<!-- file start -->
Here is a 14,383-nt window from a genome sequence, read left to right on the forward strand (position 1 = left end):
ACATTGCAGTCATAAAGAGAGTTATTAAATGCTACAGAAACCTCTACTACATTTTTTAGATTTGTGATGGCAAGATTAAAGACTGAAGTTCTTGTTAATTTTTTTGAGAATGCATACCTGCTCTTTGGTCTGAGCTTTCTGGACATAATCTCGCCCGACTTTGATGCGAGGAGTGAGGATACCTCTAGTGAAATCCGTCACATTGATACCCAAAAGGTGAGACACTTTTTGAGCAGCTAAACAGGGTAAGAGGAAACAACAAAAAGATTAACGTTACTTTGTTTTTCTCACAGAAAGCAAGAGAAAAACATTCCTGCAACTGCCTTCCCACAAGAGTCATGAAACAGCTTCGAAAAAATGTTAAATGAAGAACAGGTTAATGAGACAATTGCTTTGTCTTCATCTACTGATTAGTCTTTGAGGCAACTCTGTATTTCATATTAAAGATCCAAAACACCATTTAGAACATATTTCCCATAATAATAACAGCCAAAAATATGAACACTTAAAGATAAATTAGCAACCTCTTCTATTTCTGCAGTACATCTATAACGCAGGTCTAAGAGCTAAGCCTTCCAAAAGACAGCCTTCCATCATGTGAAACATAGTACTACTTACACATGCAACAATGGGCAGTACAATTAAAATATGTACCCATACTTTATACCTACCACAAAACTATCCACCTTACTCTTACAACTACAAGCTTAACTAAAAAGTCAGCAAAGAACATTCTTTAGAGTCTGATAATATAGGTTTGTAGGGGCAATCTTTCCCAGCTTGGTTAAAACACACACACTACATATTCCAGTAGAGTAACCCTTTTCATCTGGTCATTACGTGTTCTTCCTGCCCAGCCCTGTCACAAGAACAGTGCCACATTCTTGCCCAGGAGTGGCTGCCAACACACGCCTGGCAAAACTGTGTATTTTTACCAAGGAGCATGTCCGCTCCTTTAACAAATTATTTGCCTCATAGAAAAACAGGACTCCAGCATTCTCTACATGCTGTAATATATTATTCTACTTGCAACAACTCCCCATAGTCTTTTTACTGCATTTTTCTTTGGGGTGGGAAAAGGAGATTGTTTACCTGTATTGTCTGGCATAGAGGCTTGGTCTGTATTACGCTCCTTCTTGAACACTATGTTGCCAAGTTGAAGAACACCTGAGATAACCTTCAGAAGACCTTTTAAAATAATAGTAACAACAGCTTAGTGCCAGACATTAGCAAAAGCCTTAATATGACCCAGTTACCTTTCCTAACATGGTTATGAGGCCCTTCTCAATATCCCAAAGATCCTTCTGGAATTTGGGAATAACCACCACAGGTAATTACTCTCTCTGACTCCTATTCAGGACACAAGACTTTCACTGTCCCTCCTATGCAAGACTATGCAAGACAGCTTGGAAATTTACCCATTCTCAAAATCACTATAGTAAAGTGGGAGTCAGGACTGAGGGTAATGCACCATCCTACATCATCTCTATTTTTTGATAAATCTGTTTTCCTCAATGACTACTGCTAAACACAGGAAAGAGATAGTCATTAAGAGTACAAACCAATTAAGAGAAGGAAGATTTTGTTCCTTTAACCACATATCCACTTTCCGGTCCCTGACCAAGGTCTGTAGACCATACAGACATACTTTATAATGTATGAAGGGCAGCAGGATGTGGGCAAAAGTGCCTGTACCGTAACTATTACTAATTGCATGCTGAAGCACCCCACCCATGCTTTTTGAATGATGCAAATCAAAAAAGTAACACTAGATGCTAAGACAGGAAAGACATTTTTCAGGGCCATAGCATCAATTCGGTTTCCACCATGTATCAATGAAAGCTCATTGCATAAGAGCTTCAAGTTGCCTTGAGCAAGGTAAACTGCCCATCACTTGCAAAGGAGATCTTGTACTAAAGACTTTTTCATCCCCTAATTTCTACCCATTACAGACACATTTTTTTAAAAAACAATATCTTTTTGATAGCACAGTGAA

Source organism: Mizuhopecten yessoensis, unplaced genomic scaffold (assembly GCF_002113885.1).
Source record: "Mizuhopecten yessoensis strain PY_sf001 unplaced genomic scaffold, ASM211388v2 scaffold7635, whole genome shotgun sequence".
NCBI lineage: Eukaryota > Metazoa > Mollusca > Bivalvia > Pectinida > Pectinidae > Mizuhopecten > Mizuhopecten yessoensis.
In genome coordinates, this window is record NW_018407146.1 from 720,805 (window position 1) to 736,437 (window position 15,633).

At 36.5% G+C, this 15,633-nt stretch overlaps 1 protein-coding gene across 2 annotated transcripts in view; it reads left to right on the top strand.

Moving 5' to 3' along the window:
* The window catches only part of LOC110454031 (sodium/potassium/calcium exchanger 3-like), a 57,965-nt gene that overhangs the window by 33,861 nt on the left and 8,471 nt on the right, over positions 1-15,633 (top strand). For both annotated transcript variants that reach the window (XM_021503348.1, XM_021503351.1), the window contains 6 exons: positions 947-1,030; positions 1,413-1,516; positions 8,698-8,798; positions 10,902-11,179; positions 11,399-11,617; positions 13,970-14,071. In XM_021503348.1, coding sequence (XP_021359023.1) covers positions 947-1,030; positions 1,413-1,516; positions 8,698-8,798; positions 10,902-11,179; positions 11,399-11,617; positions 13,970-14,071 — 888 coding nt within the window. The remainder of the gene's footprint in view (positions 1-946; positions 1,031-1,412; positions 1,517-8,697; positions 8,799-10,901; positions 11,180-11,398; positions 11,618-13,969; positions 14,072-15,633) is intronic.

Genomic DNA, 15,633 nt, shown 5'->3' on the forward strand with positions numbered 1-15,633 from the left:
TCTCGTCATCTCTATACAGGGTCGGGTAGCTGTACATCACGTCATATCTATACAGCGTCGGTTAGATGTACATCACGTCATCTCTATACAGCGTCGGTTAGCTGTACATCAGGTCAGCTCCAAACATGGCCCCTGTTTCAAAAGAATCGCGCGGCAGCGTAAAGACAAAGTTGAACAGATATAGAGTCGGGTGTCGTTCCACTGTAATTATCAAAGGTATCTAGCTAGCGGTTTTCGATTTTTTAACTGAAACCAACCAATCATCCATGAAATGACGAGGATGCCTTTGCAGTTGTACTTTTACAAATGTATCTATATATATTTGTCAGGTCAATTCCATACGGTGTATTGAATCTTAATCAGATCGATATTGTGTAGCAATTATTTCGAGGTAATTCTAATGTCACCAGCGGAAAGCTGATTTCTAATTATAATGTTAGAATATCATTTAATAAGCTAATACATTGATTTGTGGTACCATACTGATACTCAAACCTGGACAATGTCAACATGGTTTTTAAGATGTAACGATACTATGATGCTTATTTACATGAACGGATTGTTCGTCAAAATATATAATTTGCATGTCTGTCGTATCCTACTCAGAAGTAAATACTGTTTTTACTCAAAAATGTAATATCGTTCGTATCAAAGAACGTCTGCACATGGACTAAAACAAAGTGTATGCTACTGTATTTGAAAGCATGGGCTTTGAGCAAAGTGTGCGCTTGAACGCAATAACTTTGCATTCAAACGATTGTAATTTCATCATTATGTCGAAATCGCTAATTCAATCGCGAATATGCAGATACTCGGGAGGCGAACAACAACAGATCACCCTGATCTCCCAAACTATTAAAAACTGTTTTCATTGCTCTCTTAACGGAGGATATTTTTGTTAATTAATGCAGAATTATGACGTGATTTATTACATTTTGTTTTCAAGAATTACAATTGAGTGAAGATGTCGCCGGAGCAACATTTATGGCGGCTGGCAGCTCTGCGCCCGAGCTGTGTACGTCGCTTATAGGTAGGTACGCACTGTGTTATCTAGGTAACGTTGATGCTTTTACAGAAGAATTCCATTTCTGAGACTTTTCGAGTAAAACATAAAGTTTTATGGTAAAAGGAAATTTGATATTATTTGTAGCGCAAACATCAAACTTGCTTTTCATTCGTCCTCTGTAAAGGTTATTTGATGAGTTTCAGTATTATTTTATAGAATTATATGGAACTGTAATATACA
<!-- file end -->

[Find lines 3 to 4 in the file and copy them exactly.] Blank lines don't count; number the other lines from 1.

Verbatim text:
Source organism: Mizuhopecten yessoensis, unplaced genomic scaffold (assembly GCF_002113885.1).
Source record: "Mizuhopecten yessoensis strain PY_sf001 unplaced genomic scaffold, ASM211388v2 scaffold7635, whole genome shotgun sequence".